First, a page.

Finally, there’s the notion that we shouldn’t put our mark on every single acre. I suppose we already have, virtually, in the Maritimes, so the notion is more that we should step back from a portion of the land, and simply let it do what it does. Forests and other ecosystems have been growing, changing and adapting here since the glaciers retreated, and letting at least some of them continue to grow, change and adapt in their own way for another ten or twelve thousand years just seems like the right thing to do. I guess it’s a way of honouring the rest of life around us, and honouring the hopefully long line of human generations to come. By stepping back a little, we’re giving to the future forest and future biodiversity, as well as to future generations of Maritimers.

Of course, questions come to mind when we think about the practicalities of establishing a protected areas network. First of all, how much is enough? For me, the answer depends on what’s happening on the remaining unprotected land. If it’s clearcuts and whole-tree harvests, road and residential development, then we need to protect a lot more than we are now. Some biologists recommend 50% protected areas for landscapes that are otherwise intensively managed. But, if unprotected land is used in ways that tend to conserve biodiversity, such as ecosystem-based land use, then perhaps Canada’s target of 17% by 2020 is adequate.

Another potentially thorny question is which lands to protect. Ideally, protected areas protect portions of each of the ecologically different areas in a given province. Further, protected areas should include remaining ecological hot-spots – those areas with high conservation value such as old-growth forests, habitat for species at risk, and rare ecosystems. Of course, there is a temptation to meet protected area targets by protecting all of the bogs, barrens and otherwise unattractive lands for logging. Much of Nova Scotia’s previously protected lands fall into this category, such as the Tobeatic Wilderness Area, which has a high proportion of barrens and low productivity forest area, relative to the rest of Nova Scotia. There is also the reality that governments can protect Crown lands far more easily than private lands. Thus, regions with little Crown land might see a lot of that Crown land protected, in an attempt to ensure that protected areas adequately represent the diversity of ecosystems in a province.

A word about old forests: A patch of old white spruce growing on abandoned farmland, half falling down as bark beetle chews through them, is not old-growth forest. Natural old forest is made up of tree species adapted to old-forest conditions, such as red spruce, hemlock, white pine, sugar maple, yellow birch, beech and ash, to name a few. Old forest also has lots of young trees growing under the shade of the forest canopy, waiting for an older tree to die and open up light and space for them to grow. In other words, natural old forest tends not to just fall over and die, but rather is a dynamic, vibrant, stable ecosystem, constantly renewing itself.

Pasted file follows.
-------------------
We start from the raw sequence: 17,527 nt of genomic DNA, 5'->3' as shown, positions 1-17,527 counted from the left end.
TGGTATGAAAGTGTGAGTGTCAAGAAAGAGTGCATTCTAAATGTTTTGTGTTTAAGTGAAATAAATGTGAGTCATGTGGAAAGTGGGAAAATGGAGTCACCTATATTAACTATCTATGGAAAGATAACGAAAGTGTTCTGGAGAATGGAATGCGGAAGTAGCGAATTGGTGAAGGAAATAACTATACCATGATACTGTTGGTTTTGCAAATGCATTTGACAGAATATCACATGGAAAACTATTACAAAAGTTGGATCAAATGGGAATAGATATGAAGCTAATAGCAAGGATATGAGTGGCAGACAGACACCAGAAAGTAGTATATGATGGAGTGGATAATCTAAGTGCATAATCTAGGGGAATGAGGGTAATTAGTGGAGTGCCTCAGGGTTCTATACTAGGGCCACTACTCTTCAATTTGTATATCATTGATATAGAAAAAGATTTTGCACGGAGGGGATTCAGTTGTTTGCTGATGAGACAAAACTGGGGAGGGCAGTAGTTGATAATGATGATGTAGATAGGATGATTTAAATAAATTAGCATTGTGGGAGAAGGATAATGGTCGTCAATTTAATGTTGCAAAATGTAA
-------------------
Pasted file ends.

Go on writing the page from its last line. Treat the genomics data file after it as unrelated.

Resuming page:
The majority of forest in the Maritimes was once old-growth forest, but old-growth is now a rarity, found only in small, scattered, remnant patches. By protecting some of the better tracts of older second-growth forest, we will gradually restore some old forest to our landscape, along with, hopefully, the diversity and abundance of life that natural forest supports.

I think of my own woodlot, which shares a boundary with a 500-acre protected area. I’m glad it does. I know that my woodlot is healthier for that protected area. I know that if some portion of biodiversity on my relatively small woodlot is lost, then chances are good that it will be replenished from the protected area. I also know that larger areas of intact forest support a greater diversity of wildlife, so with the combined area of my woodlot and the protected land, I have more biodiversity on my land than I would if I were surrounded by other land uses. I’m glad that the ecological benefits of that protected area will flow, indefinitely, out into the surrounding lands, including my property. Even if I’m too tired at the end of a day cutting firewood to hike on that protected land, I’m still thankful it’s there, for me, and for the generations down the road long after I’m gone.

Originally published in Atlantic Forestry Review, July 2014

A Paddle to Old Forest